Defamation Claims and Employment Law: The Next Frontier

Over the past decade, I have represented thousands of employees and litigated hundreds of employment cases. One of the most common recurring themes is this: Corporate America loves to defame ex-employees. In the corporate America playbook, defamation has its chapter. During the years when I focused on defending employee non-compete and trade secret cases, I typically saw that strategy play out like this: Employee – let’s call him Frank – leaves Company X. Frank goes to a competitor or starts his own venture. Company X is afraid of ordinary competition. So Company X goes to the market and accuses Frank of [something bad]. Take your pick. I have seen several variations on this theme:

Frank stole money. Frank illegally accessed Company X’s computer systems and committed a federal crime. Frank disappeared and abandoned Company X and all the customers. Frank is having serious health issues and is essentially retiring. Frank is committing some other federal crime. Frank is under investigation by the FBI.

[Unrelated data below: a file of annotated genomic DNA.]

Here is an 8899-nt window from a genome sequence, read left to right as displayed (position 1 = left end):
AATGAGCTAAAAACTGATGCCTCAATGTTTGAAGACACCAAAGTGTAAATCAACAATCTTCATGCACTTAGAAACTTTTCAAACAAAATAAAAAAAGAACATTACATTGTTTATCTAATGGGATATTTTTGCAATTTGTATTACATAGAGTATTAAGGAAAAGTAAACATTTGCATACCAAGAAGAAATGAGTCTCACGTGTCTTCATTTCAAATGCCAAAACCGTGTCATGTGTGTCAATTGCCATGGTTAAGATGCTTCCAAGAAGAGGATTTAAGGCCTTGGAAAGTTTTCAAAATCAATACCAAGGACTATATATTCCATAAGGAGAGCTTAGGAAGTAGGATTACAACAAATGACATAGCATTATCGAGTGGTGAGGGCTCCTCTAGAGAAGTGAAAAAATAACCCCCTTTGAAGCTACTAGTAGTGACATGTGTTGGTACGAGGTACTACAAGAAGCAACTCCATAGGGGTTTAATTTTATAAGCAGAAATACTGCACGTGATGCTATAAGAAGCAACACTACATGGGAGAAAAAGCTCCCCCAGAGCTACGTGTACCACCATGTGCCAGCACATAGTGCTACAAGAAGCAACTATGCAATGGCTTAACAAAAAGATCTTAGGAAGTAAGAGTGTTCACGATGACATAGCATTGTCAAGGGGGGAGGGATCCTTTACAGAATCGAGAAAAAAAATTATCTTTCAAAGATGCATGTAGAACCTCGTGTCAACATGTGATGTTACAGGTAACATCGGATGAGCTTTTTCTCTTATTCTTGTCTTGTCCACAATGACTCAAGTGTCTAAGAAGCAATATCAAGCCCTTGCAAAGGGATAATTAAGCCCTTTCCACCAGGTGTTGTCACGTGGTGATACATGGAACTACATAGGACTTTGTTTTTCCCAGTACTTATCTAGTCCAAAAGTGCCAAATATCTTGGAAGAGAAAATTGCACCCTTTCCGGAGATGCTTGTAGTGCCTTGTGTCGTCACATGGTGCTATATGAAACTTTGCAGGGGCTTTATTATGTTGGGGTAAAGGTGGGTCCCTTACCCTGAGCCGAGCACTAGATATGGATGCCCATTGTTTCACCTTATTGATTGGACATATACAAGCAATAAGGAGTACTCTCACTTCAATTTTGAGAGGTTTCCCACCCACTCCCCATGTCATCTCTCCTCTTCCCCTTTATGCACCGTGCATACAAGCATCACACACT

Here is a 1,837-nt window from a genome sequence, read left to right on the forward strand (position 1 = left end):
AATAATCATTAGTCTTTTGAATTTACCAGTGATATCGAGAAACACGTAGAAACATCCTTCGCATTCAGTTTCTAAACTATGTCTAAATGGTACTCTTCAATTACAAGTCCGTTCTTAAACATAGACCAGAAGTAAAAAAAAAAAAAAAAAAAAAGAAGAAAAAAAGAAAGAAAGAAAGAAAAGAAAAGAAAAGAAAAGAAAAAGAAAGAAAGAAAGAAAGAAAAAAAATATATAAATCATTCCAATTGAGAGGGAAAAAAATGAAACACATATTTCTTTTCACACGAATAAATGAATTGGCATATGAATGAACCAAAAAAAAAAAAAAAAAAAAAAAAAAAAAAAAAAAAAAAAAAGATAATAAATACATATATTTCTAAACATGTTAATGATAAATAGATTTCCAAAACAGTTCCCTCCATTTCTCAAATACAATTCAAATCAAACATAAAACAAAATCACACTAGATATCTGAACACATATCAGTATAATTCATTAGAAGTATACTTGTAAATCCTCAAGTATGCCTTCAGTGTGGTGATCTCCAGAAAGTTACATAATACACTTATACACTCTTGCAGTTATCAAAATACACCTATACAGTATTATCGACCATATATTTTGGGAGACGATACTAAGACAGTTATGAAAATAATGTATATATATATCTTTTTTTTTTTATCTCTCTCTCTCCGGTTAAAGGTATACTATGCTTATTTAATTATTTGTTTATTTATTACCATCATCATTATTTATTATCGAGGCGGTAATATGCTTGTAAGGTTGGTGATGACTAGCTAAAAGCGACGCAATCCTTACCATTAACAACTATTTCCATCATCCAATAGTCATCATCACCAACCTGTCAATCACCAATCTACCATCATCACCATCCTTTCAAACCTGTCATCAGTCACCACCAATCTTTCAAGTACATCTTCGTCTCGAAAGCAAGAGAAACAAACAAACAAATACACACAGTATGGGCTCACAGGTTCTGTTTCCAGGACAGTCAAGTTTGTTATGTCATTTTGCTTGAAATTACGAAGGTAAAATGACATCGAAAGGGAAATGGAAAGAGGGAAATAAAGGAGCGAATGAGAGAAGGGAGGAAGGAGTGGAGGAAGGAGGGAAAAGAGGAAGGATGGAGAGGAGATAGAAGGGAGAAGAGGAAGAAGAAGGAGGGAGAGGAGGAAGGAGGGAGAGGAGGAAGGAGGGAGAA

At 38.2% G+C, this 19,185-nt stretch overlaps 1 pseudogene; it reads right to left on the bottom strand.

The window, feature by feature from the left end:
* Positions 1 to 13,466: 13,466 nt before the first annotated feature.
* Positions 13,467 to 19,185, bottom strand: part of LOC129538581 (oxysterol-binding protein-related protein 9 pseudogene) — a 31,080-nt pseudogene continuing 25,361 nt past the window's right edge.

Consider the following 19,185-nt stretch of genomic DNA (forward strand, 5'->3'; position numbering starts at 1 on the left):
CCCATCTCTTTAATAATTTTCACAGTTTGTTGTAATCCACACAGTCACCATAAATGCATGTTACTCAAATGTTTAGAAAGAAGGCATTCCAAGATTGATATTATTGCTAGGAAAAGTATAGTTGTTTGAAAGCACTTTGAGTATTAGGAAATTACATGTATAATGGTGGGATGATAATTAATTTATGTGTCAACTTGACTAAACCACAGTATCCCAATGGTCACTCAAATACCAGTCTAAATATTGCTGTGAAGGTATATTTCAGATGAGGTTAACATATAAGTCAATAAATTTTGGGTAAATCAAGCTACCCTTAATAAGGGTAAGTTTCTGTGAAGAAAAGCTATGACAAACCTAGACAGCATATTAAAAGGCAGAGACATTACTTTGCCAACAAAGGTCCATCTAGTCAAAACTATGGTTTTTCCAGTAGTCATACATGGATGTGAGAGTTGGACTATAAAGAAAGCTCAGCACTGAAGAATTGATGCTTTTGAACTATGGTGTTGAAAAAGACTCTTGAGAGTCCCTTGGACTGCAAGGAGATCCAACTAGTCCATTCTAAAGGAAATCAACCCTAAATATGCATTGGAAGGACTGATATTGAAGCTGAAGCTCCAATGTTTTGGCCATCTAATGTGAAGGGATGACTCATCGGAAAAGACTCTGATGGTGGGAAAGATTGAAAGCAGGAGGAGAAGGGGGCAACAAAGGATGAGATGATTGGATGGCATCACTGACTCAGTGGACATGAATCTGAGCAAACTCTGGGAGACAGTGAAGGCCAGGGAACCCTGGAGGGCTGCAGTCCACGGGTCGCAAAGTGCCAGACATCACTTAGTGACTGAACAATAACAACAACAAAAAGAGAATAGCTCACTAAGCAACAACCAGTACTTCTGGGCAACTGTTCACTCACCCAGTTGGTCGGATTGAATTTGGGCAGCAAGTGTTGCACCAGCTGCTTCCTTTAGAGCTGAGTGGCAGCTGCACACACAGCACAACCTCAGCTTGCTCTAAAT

I have seen all of these. In many of these situations, there is a plausible defamation counterclaim. But the strength and value of that defamation claim depends on the specific circumstances. For one thing, the ex-employee is being sued and probably has at least some exposure on the underlying claims. We won a lot of non-compete and trade secret cases. But we also lost some. That’s the nature of the beast. So in this exact context (defending a non-compete / trade secret claim while countersuing for defamation), you have to account for some exposure. It’s not pure offense: You’re still defending something. After recognizing that, then you get into all of the standard considerations: The exact defamatory statement, whether it was per se, proof of the statement, strength / credibility of witnesses, jury pool, etc.

I have written about defending non-compete / trade secret cases and pursuing defamation counterclaims. But today’s discussion is different. This time, I am talking about running defamation claims in concert with, e.g., discrimination claims. Now, I am going to be blunt and piss a lot of people off: Over the past decade, I defended 150+ non-compete cases in a pro-non-compete state (Florida). I won far more than I lost. I have some epic victories out there and some phenomenal written decisions (in Florida federal courts, the United States Court of Appeals for the Eleventh Circuit and the Florida District Courts of Appeal). But I am basically done with that ballgame. Why? Because: I did what I can do. I made a dent in the system. Anything beyond that hinges on judges correctly applying the law. And you can only inflict so much financial pain on corporate America when you are defending a non-compete / trade secret case — even with solid counterclaims. Because, even then, you have to hedge and there is real risk.